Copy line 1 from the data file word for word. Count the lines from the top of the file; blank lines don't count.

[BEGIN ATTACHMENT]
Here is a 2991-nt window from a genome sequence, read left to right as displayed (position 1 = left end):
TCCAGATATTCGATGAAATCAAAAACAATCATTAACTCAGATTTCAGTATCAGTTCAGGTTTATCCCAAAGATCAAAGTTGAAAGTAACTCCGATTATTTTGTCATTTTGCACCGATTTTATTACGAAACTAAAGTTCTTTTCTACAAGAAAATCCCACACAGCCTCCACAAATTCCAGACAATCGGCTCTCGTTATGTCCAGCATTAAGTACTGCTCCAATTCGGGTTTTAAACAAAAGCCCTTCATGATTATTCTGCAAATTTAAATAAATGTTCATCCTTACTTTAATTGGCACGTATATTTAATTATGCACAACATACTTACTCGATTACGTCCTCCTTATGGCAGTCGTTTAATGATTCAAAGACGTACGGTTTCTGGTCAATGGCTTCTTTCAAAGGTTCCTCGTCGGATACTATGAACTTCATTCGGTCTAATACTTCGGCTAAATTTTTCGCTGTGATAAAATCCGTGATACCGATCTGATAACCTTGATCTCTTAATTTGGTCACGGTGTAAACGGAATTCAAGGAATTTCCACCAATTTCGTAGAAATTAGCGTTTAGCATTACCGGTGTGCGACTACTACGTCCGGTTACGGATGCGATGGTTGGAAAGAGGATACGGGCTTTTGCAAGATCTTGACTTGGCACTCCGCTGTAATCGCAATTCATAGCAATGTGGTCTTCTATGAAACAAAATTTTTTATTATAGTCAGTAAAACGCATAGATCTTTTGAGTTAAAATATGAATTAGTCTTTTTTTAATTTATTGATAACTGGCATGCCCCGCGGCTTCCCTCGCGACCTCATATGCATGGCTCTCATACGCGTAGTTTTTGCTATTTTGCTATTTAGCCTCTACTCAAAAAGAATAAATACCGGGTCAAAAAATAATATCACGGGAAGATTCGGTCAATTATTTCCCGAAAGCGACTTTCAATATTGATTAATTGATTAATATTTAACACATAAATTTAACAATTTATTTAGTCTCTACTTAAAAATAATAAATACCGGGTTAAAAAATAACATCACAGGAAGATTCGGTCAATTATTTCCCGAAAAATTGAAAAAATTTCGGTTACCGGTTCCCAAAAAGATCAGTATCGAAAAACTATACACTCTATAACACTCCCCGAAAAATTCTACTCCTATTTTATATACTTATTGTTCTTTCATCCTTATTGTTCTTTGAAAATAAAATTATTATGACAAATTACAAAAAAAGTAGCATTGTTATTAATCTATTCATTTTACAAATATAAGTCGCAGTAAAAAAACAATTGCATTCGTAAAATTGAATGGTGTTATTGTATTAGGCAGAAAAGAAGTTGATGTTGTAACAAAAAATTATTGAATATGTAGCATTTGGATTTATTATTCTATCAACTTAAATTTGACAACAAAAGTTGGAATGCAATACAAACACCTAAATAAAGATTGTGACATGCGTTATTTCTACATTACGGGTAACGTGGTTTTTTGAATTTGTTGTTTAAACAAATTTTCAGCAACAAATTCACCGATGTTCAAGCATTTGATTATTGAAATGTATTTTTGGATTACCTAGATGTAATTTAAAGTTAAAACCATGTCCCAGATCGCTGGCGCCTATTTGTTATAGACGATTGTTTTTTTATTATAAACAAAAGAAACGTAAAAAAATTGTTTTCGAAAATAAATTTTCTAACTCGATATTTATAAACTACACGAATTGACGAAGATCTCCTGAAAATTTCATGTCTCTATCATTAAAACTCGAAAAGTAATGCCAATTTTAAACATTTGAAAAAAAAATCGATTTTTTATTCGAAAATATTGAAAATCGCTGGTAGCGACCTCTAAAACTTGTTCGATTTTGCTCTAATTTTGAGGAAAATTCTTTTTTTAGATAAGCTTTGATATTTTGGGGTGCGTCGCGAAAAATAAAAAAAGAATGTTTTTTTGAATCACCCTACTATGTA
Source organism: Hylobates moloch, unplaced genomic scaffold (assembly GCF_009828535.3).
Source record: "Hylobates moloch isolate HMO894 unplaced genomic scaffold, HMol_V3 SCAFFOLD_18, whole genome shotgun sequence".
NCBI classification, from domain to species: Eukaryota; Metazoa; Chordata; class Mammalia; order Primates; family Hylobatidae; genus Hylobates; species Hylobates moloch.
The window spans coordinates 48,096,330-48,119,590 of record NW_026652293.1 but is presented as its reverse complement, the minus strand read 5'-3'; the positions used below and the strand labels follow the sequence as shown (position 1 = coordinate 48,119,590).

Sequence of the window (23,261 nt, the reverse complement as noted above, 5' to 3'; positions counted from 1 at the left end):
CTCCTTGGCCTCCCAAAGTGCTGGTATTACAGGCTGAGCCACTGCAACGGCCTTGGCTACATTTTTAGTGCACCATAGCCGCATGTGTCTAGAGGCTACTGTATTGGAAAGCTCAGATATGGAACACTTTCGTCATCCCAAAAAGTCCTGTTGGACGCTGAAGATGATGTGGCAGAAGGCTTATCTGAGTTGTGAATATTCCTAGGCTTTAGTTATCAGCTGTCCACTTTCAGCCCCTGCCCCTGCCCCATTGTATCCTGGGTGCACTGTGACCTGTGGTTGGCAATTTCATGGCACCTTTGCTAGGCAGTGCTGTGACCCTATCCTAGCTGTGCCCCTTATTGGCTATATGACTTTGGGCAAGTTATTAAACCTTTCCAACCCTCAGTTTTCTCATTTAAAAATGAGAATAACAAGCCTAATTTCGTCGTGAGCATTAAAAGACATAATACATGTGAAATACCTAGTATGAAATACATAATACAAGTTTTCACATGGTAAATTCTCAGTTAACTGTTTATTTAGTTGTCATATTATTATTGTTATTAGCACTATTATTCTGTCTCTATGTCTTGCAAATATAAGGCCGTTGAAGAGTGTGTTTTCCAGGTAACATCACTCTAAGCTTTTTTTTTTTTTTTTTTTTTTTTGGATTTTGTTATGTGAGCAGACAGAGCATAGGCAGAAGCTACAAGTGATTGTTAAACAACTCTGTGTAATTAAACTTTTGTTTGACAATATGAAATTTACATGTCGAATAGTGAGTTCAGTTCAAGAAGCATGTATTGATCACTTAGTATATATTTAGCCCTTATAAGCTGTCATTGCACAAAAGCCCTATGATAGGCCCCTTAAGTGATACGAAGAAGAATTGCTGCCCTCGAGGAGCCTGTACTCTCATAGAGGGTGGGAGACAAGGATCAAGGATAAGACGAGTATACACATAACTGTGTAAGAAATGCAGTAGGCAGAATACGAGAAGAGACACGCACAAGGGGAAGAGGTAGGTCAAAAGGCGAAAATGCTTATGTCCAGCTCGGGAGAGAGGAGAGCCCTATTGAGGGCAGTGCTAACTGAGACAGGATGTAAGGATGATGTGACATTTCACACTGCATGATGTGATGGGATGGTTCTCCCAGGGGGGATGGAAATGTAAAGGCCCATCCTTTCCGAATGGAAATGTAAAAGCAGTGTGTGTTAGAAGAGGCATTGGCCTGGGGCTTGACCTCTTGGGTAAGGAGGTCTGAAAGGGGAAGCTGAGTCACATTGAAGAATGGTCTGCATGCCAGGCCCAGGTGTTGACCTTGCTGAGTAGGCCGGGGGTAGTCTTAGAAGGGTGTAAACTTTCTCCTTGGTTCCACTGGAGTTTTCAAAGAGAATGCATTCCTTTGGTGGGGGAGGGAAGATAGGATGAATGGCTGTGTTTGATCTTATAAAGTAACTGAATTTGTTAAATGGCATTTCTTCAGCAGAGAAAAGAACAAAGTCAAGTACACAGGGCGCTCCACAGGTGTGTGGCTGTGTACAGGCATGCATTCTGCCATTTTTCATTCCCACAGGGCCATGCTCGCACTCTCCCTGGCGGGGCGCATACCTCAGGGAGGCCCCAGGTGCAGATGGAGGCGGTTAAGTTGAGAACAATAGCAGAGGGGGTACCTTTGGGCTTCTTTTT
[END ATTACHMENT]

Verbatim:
Here is a 2991-nt window from a genome sequence, read left to right as displayed (position 1 = left end):